Stop Sleeping on Eddie Bauer, the Cool-Again Brand Your Dad Loves, Too
If the name Eddie Bauer makes you think of dads, you're not alone. Much of the brand's offerings, such as those extra-warm puffers, classic flannels, and hiking boots, bring to mind a specific kind of crowd — one that values practicality and effortlessness and might be overly concerned with how much air is in your tires.
Even Emily Current and Meritt Elliott, the styling duo who founded Current/Elliott denim and are now the designers behind comfy clothing go-to, THE GREAT., associate Eddie Bauer with dads — specifically, their own. (They mean this as a compliment.) Growing up in Northern California, the two have fond memories of placing family-wide orders from the catalogue each year, and it's that kind of familiarity, along with the timelessness of the brand's products, that ensured Eddie Bauer would always have a place in their hearts.
It's also what made signing onto their four-drop collaboration, aka THE GREAT. + Eddie Bauer, a no brainer.
"We love wearable clothes that are somewhat nostalgic and have longevity; things we can collect and continue to love," Current tells InStyle. "A lot of what we would collect from flea markets would be Eddie Bauer, like down, fleeces, and boots."
It doesn't hurt that, aside from classically good looks, Eddie Bauer also holds up performance-wise. The brand continues to lead the charge when it comes to making clothes that can withstand all the elements — another factor that was enticing for its new partners.
"There are technical capabilities that are needed for real, true warmth in climates that we don't live in," says Elliott, reflecting on THE GREAT. + Eddie Bauer's selection of quilted coats and fuzzy sweaters. "We wanted to partner with people who has already been doing that. We'd dream-stormed, aesthetically, the look, so it was nice to match that with their expertise, their [design] library, and their factories."
The first drop from this partnership, available now, embraces a throwback vibe, which feels right in line with what Elliott and Current love about the brand, and also fits with fashion's foray back into '70s and '80s trends. There's a mix of colorblocked coats, printed waffle pajamas, and plush accessories, all of which are fun and instantly mood-boosting. Bright colors are included, but at the same time, are subtle enough to still feel neutral and versatile enough for everyday wear.
"The color palette felt specifically nostalgic, working with the red, yellow, and blue as well as the navy, camel, and army," Current tells us, adding that she and Elliott initially drew inspiration from "what came to mind when we thought of Eddie Bauer."
"Where we started to have fun was with the prints, the patterns, and making things reversible — using things that we use at THE GREAT., like corozo buttons and certain brass hardware," Elliott adds. "We started to meld the two."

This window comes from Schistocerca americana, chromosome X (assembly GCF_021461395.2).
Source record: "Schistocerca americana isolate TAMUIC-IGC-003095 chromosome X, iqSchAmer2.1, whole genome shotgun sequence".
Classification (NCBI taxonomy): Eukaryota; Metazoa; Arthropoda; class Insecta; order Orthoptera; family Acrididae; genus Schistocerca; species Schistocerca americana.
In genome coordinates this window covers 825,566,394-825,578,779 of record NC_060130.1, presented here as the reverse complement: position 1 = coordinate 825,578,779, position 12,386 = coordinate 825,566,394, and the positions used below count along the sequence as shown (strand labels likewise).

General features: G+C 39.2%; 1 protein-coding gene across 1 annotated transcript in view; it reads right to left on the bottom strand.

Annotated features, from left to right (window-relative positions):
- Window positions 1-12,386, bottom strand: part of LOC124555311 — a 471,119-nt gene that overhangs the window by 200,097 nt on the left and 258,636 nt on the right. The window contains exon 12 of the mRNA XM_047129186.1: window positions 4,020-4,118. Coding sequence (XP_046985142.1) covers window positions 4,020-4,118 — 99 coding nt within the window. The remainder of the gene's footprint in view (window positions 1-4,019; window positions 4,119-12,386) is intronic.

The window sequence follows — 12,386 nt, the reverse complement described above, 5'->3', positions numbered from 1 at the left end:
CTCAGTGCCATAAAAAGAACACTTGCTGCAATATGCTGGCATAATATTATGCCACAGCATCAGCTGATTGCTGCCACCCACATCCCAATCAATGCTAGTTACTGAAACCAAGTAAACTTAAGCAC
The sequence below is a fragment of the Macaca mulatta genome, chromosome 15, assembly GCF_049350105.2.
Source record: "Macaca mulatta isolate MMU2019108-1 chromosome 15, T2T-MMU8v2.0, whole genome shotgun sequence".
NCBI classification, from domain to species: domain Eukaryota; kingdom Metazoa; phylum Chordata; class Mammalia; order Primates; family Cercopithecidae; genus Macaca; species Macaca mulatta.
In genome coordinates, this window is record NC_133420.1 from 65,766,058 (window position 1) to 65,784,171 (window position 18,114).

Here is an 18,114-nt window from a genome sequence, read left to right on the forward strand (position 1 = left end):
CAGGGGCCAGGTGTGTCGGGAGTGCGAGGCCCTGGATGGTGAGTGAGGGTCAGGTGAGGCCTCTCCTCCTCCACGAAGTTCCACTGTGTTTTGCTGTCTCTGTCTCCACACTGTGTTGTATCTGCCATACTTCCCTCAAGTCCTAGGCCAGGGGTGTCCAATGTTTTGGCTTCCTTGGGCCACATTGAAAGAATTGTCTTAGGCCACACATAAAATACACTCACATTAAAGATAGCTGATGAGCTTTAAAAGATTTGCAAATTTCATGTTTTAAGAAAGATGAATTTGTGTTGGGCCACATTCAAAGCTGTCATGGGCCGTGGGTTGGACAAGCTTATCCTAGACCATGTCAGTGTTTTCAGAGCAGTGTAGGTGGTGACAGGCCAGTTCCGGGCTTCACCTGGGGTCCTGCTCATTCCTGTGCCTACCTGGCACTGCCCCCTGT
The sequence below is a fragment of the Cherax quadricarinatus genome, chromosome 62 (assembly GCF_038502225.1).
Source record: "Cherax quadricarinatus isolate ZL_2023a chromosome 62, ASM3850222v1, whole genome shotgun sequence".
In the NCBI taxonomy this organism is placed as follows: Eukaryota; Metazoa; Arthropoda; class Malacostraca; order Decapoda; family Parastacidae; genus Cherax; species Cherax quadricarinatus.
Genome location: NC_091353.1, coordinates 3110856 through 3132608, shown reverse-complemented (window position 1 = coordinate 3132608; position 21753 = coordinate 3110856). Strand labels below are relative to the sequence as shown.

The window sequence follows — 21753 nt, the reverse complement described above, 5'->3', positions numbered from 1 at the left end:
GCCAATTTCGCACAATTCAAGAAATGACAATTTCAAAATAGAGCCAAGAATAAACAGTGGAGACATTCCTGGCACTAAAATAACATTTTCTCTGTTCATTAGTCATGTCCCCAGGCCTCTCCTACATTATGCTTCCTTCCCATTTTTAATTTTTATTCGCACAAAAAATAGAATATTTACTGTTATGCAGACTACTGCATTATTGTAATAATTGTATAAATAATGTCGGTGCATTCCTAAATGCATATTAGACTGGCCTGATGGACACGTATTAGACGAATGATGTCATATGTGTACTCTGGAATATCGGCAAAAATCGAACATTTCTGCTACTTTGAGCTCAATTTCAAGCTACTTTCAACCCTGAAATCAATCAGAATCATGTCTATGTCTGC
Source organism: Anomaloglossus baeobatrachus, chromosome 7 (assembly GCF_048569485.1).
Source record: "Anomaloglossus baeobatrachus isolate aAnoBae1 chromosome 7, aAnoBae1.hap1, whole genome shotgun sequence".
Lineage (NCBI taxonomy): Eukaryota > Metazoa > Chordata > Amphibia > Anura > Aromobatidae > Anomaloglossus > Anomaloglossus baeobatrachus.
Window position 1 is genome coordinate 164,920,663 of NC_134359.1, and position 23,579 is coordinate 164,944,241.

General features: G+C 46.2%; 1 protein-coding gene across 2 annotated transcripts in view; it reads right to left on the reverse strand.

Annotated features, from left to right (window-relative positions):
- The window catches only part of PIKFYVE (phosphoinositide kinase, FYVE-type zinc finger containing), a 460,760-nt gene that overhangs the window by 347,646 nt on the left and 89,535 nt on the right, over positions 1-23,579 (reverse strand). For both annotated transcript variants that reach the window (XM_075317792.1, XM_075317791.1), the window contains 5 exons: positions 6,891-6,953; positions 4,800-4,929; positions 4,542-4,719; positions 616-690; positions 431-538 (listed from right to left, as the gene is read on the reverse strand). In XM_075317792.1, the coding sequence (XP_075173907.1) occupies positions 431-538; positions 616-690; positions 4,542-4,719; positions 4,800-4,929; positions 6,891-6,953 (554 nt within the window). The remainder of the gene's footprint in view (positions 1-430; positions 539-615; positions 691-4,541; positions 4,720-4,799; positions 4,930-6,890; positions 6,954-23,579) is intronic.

For those who have perused Eddie Bauer's site as of late, it's hard to ignore the fact that the company seems to be making some fashion-forward moves. Even the loungewear section feels a tad more elevated than what we're used to seeing, with sleek, statement-making sweats that don't sacrifice the comfort factor, either. Last year, Eddie Bauer teamed up with another industry icon, celebrity stylist Karla Welch, on a neon capsule collection, and should you be in the market for some snow gear, you might want to check out its collaboration with Baja East.
THE GREAT. + Eddie Bauer seems to be just one part of a bigger puzzle, where the over-100-year-old brand, founded in 1920, is now appealing to a new kind of customer — one who enjoys looking cute just as much as having sturdy gear.
Elliott and Current also have even more tricks up their sleeves. In early 2022, their second drop will be released ahead of spring, which will no doubt tempt us to add another season's worth of styles to cart.
"Just think of it as we're trying to outfit you for all of your outdoor adventures in different weather and altitudes," hints Elliott, adding that the next few collections will even include designs that didn't make it into the first round. "Because we're doing so many other seasons, sometimes we'd be like, 'Oh, okay, we can make this into a rain jacket with the different fabrications.' We were able to spread out our ideas."
One thing that will remain the same through all four collections, though, is that all the pieces — from the outerwear to the hats — will seamlessly pair well together. It's a bonus that comes with having stylists make your clothes.
"We would mentally put together the looks — she's wearing the thermal, she layers this on, it's really cold so she wears the trapper, that that type of thing." Elliott explains, adding that they envision these clothes staying in the customer's closet for a long time. "We want everything to be able to mix and match and layer really effortlessly. That's our filter in everything. I want something that makes me feel good and look good, but I also want it to feel easy, effortless. I don't want to be trying too hard, because life's already hard as it is."